Most database providers will define transactional data as all information pertaining to a sale of a commercial property. However, a sale is not the only transaction in commercial real estate. A true view of the transactional history of a property will include not only sales information, but a detailed look at the lease, net lease, or sublease, and overall rent activity around the property. Historically, this has been a challenge for the industry as leasing information is difficult to uncover.
Disclosing this rent information is not required and some believe that guarding this data is a competitive edge for a real estate investment, but much of the industry is moving toward full disclosure as they discover access to more information and a full view of the market is more valuable than only looking at their organization’s own historical lease transaction data.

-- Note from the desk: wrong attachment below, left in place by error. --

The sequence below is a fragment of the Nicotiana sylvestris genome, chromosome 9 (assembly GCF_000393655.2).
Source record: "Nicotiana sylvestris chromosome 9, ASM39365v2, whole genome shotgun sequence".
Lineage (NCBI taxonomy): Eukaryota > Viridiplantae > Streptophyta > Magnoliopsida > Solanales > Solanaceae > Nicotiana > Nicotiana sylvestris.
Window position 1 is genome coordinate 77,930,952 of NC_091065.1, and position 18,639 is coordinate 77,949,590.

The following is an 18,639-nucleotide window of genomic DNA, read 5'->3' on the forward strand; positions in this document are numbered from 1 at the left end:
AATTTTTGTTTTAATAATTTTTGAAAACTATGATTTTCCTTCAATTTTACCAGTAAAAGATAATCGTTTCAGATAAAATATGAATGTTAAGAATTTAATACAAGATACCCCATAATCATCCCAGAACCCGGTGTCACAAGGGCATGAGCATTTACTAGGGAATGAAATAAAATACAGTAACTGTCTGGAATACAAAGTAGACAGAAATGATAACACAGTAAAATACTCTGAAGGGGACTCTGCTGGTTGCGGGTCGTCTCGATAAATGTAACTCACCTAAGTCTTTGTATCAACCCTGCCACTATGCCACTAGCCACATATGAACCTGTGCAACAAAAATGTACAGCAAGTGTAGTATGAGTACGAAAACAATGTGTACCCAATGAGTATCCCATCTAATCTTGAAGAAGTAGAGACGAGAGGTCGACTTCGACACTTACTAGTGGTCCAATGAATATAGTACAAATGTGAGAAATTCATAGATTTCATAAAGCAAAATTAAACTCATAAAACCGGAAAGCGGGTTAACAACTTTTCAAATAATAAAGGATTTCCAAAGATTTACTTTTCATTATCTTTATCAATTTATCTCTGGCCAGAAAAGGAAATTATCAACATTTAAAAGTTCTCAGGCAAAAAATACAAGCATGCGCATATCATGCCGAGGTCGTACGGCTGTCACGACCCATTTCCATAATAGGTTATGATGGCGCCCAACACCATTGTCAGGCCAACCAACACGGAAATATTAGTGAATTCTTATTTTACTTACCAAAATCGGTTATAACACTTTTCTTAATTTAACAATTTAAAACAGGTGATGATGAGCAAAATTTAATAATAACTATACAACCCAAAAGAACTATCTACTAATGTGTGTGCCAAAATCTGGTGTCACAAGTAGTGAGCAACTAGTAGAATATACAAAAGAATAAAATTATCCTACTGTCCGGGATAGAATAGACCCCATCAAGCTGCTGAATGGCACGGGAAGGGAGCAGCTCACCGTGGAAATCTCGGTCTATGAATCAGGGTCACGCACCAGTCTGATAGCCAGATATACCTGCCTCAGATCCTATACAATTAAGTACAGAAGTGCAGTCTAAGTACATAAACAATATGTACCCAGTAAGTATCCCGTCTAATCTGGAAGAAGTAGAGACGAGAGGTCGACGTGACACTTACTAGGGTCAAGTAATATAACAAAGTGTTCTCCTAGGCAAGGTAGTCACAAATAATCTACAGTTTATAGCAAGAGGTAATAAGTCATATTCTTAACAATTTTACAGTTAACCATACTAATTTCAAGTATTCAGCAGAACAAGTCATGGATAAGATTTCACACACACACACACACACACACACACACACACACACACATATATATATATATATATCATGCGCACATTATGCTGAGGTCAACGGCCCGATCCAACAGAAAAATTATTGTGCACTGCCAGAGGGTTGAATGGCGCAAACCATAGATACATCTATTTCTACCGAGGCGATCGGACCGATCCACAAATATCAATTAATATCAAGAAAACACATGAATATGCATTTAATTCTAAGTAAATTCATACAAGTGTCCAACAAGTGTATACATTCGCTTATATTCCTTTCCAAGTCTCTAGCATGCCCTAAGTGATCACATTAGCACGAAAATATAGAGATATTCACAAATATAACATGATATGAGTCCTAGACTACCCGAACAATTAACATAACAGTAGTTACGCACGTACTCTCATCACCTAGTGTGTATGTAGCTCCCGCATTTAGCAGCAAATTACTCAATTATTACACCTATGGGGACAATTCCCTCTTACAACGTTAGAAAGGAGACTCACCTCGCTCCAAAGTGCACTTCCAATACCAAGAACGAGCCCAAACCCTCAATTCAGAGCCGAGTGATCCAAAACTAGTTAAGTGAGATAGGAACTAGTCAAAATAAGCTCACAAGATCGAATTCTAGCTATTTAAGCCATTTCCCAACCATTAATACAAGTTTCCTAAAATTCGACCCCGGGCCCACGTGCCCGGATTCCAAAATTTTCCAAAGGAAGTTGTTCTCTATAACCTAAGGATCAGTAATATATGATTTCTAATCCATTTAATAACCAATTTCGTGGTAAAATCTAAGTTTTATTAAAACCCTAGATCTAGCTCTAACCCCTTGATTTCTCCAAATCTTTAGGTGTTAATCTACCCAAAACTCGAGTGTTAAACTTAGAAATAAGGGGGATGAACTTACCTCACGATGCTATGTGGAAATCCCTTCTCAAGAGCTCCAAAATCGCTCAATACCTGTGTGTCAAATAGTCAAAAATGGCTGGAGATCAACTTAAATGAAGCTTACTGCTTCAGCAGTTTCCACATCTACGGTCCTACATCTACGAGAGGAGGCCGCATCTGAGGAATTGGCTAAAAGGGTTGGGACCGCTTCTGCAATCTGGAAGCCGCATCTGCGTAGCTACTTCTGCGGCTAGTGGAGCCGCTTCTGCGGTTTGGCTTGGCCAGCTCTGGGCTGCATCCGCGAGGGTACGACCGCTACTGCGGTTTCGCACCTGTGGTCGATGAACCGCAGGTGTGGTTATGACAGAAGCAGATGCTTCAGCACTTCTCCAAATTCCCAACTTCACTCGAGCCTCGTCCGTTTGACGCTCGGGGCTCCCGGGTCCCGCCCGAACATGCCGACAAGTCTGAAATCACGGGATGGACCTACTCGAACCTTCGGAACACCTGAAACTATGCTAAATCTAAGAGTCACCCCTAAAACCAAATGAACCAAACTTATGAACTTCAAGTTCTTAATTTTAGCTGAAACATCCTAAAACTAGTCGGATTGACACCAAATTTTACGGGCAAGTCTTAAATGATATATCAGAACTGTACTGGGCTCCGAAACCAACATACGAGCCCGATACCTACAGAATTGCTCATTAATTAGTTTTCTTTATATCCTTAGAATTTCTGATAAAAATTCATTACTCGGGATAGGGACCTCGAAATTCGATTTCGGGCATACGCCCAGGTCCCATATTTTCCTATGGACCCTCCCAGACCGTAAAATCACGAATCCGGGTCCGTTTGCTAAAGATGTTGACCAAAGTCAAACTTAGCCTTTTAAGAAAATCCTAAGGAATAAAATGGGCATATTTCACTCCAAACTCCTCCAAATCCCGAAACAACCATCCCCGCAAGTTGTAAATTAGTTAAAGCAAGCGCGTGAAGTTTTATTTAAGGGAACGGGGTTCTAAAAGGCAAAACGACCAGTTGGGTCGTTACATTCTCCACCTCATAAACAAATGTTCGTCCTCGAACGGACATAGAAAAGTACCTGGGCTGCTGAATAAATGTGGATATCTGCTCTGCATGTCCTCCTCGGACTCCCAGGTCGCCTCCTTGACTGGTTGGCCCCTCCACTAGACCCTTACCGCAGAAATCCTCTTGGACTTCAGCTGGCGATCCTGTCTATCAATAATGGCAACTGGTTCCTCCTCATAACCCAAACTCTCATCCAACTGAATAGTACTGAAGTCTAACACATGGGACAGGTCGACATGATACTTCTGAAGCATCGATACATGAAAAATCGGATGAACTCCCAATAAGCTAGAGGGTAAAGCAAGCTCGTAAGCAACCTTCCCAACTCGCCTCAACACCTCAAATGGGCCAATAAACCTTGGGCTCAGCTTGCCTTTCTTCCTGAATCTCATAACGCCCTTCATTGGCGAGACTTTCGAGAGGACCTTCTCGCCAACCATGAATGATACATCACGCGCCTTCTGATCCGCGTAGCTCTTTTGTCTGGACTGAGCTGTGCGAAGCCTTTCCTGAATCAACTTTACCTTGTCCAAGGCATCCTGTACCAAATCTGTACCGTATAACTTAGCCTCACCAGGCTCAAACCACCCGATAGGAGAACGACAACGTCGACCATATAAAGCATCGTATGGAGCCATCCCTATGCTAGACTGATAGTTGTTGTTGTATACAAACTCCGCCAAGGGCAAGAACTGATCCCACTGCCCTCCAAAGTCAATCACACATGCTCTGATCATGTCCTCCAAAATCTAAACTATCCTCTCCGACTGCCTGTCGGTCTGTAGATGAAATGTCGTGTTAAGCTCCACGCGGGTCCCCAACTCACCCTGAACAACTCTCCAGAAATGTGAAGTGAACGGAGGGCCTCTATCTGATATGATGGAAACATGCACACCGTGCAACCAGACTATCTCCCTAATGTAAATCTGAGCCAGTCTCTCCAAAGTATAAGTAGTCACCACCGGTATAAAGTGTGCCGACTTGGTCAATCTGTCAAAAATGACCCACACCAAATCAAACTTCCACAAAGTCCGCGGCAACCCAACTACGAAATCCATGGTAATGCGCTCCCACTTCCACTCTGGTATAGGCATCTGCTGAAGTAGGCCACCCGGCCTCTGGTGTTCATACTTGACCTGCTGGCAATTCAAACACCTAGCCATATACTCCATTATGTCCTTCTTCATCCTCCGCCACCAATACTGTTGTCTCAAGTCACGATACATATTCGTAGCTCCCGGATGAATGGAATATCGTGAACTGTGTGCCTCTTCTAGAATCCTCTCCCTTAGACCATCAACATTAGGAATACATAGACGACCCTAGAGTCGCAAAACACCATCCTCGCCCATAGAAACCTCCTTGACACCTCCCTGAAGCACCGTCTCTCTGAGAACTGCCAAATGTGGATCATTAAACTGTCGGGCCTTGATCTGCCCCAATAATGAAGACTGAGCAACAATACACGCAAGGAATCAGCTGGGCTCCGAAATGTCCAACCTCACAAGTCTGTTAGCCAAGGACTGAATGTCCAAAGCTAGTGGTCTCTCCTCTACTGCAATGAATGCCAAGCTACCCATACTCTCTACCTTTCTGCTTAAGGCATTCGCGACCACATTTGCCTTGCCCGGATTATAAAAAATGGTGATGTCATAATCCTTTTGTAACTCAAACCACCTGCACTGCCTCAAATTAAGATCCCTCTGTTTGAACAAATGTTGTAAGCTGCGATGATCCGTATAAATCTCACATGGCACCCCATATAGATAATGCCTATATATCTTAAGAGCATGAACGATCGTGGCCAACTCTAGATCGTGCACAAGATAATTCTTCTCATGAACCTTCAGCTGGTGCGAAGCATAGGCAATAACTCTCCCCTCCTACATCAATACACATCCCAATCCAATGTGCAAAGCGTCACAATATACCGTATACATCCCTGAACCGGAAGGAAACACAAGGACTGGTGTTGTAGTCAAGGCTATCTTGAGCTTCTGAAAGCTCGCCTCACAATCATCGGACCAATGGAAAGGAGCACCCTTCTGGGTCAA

Mortgage loan specifics and lender information has also become table-stakes for CRE data providers. The ability to uncover and source maturing loans creates an opportunity for investors to uncover potential new deals. Lenders can identify real estate investment opportunities to provide a new mortgage through targeted business development and marketing.
If CRE professionals are still calling local assessor offices for this information, they’re probably losing a good amount of time chasing down data. Access to this information has always been helpful in determining assessed value, tax amount and tax delinquency for CRE. All of these data points help provide a detailed look at the ongoing costs associated with an asset.